Desktop Dungeons Screenshot

Whichever you spend your time with, Desktop Dungeons is a ton of fun. It doesn’t hold back, though! You’ll find yourself dying (and losing all loot) often. Sometimes this can be chalked up to choosing the wrong character type and loadout, but other times it’s all due to a lack of strategic thinking. Managing health potions, taking out higher level enemies, and the like all must be kept in mind. Otherwise, your adventurers are apt to be killed off quickly.

There’s nice looking art as well, although it doesn’t scale up very well, so you’ll likely play in a smaller than average game window. But the graphics are certainly charming, as are the silly little enemies. How much fun you have with Desktop Dungeons is based around how willing you are to learn. Dying is common, but with little consequence, so feel free to try out a variety of play methods. Whether your play style is hitting up one dungeon for a few minutes, or playing multiple for hours, Desktop Dungeons offers great bursts of fun.


Score: 4

4 out of 5 alpacas


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Eldritch Review

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Developer: Minor Key Games
Publisher: Minor Key Games
Platform: PC – Direct, Steam

A lot of things come to mind when people invoke the name H.P. Lovecraft. Sometimes thoughts rush straight to Cthulhu, the Necronomicon, or (in)sanity. Even if you’ve never read his fiction, you’re likely aware of some of these things thanks to video games taking bits and pieces to create their own narratives. Eldritch is one such game that was inspired by Lovecraft, but also roguelikes. It might sound like a winning or awful combination (depending on your proclivity). As it turns out, the results are pretty good.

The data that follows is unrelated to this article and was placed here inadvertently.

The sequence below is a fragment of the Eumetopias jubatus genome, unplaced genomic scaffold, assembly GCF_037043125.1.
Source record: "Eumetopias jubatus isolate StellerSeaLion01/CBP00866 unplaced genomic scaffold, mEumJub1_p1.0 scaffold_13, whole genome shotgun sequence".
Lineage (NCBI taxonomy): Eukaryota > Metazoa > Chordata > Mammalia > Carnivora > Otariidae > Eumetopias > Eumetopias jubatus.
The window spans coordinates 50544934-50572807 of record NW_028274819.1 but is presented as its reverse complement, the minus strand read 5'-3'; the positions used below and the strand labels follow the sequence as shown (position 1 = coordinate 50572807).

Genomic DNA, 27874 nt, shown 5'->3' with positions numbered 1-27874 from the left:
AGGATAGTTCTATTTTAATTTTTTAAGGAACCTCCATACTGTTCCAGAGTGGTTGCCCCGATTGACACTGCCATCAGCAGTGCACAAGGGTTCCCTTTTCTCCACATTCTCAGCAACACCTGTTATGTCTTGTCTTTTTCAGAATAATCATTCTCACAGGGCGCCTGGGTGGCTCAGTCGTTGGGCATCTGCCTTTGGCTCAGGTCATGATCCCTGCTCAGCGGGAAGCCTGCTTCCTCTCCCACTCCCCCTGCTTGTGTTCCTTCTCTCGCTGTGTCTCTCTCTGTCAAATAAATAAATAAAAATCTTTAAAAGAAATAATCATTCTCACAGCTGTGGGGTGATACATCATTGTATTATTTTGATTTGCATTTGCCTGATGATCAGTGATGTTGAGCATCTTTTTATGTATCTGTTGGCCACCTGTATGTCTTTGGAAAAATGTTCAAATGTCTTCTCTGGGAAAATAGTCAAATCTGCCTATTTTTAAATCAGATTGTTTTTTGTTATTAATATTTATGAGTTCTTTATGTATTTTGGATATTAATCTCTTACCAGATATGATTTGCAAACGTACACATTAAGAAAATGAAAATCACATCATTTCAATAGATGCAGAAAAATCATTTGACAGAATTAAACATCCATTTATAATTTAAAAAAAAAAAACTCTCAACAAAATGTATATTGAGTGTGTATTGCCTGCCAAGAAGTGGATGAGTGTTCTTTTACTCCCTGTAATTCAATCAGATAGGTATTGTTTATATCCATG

Players enter Eldritch with little explanation. They are just a woman stuck in a library, or so it seems. After reading some of the tomes, you realize that you can actually transport yourself to a new area by reading one of three special books. What is this strange new place? It’s a dungeon filled with treasures and dangerous beings – and you’ll have to survive it all. Or, as was often the case for my playthrough, you’ll die a lot.

Each dungeon is an odd mass of rooms, spikes, enemies, and objects to be found. Weapons are pivotal to survival later on and it is best to stock up on them early. Often there are coins scattered about as well which you can spend for other items. If you’re in danger, try to put the coins in storage though. Upon dying the player loses all they’ve found thus far, including any coins on their person. The same holds true for keys which are tremendously useful. However, unlocked levels will remain unlocked even after you die, which is quite handy.

Eldritch Screenshot

The gameplay itself is based around searching through levels to collect gear and find the exits. Of course, there are tons of monsters that will do anything to keep you from that goal. For about half of Eldritch the game is actually pretty easy. Then some new monster types appear that makes things more challenging – and sometimes even creepy. Sound effects are used to great effect as well.  For example, hearing odd breathing coming slowly closer will definitely cause players to be extra alert. Although there is apparently a very subtle soundtrack, I couldn’t perceive it and instead would play my own soft music over the game.